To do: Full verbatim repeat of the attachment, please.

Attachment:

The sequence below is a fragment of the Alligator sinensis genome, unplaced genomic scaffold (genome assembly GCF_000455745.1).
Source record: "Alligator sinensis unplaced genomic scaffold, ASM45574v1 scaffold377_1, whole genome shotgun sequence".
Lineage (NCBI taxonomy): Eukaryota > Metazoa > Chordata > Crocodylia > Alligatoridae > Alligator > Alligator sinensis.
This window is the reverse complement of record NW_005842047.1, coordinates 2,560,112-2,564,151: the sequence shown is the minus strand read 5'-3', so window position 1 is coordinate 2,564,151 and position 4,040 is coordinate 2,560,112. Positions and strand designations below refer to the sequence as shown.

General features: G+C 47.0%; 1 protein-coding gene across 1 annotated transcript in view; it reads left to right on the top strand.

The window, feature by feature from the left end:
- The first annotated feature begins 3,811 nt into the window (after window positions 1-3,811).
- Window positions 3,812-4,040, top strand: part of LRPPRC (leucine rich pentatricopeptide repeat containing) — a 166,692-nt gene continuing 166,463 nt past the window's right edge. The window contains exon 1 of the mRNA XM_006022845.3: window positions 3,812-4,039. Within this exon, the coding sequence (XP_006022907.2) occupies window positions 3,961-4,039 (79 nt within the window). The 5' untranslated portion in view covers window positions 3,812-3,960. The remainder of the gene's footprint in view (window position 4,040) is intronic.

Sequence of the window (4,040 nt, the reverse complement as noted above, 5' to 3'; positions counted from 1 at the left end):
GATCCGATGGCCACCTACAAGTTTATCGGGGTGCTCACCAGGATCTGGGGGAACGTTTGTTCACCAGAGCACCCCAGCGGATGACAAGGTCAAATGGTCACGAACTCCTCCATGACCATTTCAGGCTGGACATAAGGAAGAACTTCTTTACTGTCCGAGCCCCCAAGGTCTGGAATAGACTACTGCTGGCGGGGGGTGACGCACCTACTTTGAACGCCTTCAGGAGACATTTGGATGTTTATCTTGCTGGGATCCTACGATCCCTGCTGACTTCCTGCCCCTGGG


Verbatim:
The sequence below is a fragment of the Alligator sinensis genome, unplaced genomic scaffold (genome assembly GCF_000455745.1).
Source record: "Alligator sinensis unplaced genomic scaffold, ASM45574v1 scaffold377_1, whole genome shotgun sequence".
Lineage (NCBI taxonomy): Eukaryota > Metazoa > Chordata > Crocodylia > Alligatoridae > Alligator > Alligator sinensis.
This window is the reverse complement of record NW_005842047.1, coordinates 2,560,112-2,564,151: the sequence shown is the minus strand read 5'-3', so window position 1 is coordinate 2,564,151 and position 4,040 is coordinate 2,560,112. Positions and strand designations below refer to the sequence as shown.

General features: G+C 47.0%; 1 protein-coding gene across 1 annotated transcript in view; it reads left to right on the top strand.

The window, feature by feature from the left end:
- The first annotated feature begins 3,811 nt into the window (after window positions 1-3,811).
- Window positions 3,812-4,040, top strand: part of LRPPRC (leucine rich pentatricopeptide repeat containing) — a 166,692-nt gene continuing 166,463 nt past the window's right edge. The window contains exon 1 of the mRNA XM_006022845.3: window positions 3,812-4,039. Within this exon, the coding sequence (XP_006022907.2) occupies window positions 3,961-4,039 (79 nt within the window). The 5' untranslated portion in view covers window positions 3,812-3,960. The remainder of the gene's footprint in view (window position 4,040) is intronic.

Sequence of the window (4,040 nt, the reverse complement as noted above, 5' to 3'; positions counted from 1 at the left end):
GATCCGATGGCCACCTACAAGTTTATCGGGGTGCTCACCAGGATCTGGGGGAACGTTTGTTCACCAGAGCACCCCAGCGGATGACAAGGTCAAATGGTCACGAACTCCTCCATGACCATTTCAGGCTGGACATAAGGAAGAACTTCTTTACTGTCCGAGCCCCCAAGGTCTGGAATAGACTACTGCTGGCGGGGGGTGACGCACCTACTTTGAACGCCTTCAGGAGACATTTGGATGTTTATCTTGCTGGGATCCTACGATCCCTGCTGACTTCCTGCCCCTGGG